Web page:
Do terrorism victims have compensation rights?

Do victims of terrorism have a right to claim injury compensation?

Sadly since 9/11, terrorism is now a more regular occurrence in our world.

Several customers have asked us as personal injury lawyers, if they would have a right to claim some compensation to help support themselves should a similar attack happen locally and they were injured.

A complex situation, but can attack victims claim compensation & damages? The answer to this question is, “yes”.

However, just like anyone who suffers injury or loss from such an event, what type of compensation you would be entitled to claim, would very much depend on the circumstances of the attack and those surrounding it…

Can I get accident injury compensation?

Domestic terrorism and victims of crime claims

Victims of crime are entitled to compensation in Australia pursuant to legislation enacted to allow people injured or who suffer the loss of loved ones due to a criminal act, to receive some monetary payment for their injury or loss, and this includes acts of terrorism.

Acts of domestic terrorism fall within the State domain and hence any claim falls within the Victims of Crime legislation for the State where the attack occurs. In Queensland, that legislation is the Victims of Crime Assistance Act 2009.

There is however lobbying underway at the present time to introduce funding from the Federal Government to assist victims of domestic terrorism in Australia, given the limited awards that apply under the State schemes. 

Unfortunately, as indicated above, Victims of Crime compensation payments are usually not very substantial and will of course never provide proper compensation for the actual loss and damage suffered, but then no sum of money normally will.

Motor vehicle accident claims

Some involved in the conversation thought that there could possibly be motor vehicle accident claims or Compulsory Third Party (CTP) claims for victims of a truck rampaging through a crowd, as occurred in the more recent attack in France. Unfortunately however, in Queensland, this is not the case.

If my friend’s husband was injured or killed by a  truck that was out of control due to the negligence of its driver or repairer, and there was no terrorism involved, then yes her husband would be able to make a claim for his injuries. And if the accident resulted in fatality, then my friend and her children, would have motor accident claims for the loss of monetary support because of her husband’s death. This is called a “Dependency Claim”.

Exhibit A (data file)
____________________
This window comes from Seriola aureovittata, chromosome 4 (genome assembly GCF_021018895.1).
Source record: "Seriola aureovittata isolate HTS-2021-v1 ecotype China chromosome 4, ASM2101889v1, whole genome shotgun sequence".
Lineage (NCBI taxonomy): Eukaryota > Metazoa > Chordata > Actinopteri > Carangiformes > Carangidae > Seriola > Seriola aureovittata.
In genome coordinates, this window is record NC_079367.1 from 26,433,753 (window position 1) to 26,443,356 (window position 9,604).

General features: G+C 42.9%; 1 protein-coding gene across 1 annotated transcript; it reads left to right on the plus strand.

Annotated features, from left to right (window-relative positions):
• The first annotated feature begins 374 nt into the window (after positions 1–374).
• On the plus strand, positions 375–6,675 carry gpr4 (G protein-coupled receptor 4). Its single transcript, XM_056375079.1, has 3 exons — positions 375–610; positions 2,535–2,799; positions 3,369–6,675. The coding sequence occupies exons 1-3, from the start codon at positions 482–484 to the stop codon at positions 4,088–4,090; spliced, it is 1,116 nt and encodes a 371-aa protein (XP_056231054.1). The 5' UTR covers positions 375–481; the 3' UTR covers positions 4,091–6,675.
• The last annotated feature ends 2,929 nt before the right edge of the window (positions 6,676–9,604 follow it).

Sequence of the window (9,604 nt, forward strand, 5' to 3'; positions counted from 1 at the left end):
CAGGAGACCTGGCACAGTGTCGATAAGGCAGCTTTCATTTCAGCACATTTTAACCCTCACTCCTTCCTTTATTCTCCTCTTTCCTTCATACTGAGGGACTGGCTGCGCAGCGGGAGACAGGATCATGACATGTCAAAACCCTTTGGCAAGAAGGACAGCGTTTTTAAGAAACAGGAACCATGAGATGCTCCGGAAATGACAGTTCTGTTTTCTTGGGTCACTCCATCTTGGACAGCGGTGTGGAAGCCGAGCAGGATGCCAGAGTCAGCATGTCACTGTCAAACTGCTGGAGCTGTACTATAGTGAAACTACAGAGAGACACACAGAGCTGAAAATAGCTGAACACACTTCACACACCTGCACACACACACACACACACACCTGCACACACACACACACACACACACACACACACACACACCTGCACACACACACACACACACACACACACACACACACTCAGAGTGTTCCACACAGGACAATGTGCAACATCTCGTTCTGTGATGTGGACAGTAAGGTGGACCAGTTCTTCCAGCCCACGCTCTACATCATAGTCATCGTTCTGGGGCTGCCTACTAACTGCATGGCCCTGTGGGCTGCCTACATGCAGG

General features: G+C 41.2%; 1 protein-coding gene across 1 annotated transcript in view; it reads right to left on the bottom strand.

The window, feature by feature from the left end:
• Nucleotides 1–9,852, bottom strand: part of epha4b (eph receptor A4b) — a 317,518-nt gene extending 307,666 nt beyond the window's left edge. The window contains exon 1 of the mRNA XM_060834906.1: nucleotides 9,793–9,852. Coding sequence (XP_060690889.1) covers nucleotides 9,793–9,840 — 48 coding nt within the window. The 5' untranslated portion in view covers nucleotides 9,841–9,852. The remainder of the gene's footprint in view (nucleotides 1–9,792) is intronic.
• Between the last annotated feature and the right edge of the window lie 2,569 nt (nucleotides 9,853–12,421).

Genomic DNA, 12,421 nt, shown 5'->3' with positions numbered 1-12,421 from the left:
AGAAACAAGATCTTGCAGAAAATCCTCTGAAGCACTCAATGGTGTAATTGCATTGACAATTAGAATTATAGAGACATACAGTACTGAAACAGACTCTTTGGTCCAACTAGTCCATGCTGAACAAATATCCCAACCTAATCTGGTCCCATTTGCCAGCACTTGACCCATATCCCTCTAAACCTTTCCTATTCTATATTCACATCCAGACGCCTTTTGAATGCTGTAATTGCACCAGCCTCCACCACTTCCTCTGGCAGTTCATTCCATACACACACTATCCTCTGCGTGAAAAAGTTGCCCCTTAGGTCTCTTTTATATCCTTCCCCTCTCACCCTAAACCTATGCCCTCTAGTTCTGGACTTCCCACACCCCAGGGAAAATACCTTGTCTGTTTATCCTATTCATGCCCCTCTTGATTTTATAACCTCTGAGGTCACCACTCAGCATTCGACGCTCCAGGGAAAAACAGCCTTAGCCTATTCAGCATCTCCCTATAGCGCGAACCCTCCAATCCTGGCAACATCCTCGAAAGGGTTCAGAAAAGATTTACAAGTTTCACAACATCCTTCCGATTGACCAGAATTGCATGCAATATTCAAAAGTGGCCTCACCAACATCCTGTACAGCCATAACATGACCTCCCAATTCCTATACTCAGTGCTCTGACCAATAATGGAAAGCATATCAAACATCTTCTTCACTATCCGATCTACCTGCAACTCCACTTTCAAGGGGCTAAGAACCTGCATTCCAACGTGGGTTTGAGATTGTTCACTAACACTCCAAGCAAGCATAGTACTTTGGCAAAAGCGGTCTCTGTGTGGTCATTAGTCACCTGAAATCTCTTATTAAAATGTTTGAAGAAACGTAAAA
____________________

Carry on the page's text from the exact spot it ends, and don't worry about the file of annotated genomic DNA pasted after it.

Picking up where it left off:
Any person depending on the monetary support or gratuitous services of another, has a right to claim for the monetary loss sustained by losing that support in the future, and for the loss of the services they were being provided with by their loved one, in the case of wrongful death.

And it would be very likely that my friend, and possibly her children, depending on whether they were of an age to understand what had occurred or if they had witnessed the traumatic event, would have a right to claim for “Nervous Shock”.

Nervous shock is a psychological injury that can be sustained upon experiencing a traumatising event involving a loved one, such as witnessing the serious injury or death of a loved one in an accident or where one is told of the sudden and untimely death or serious, life threatening injury of a close relative in an accident.

A personal injury claim can be made for suffering Nervous Shock because of the wrongful death or life threatening injuries of another – where the injury or fatality arises due to the negligent, wrongful act or omission of another party.

No Motor vehicle accident claim where the injury or death arises from an act of terrorism

However, in Queensland, where the injury or death arises from an act of terrorism involving a motor vehicle as in the attack in France, then there is no motor vehicle accident claim under CTP insurance.

Acts of terrorism are specifically excluded as a motor accident claim under the Motor Accident Insurance Act 1994.

There may be a personal injury claim for a negligent act or omission by police or event organisers etc.

In some circumstances there may be potential personal injury claims against those who have organised the event, had control over the premises where it was being held, or were responsible for security at the event.

E.g. owners or managers of the venue where the attack occurred, police or security engaged to oversee and control the event, or organisers of the event.

If it can be shown that any of these parties failed to take reasonable care that could have avoided or minimised the risk of a terrorist attack, when they were aware or ought to have been aware that such an attack was a real threat, then there may be claims for personal injury and wrongful death (including dependency and nervous shock claims), against those negligent parties. 

Injury in the course of employment - workers' compensation and common law claim for work injury

If you were working in the course of employment at the time of these fatalities, then you would most likely have a dependency claim and possibly a claim for Nervous Shock under workers’ compensation legislation in Queensland.

Employers should be aware of the real threat of attacks and a failing to take appropriate action to keep it’s workers safe, could be an entitlement for a staff member to pursue a Common Law damages claim against employers to recover compensation for the loss and damage sustained. 

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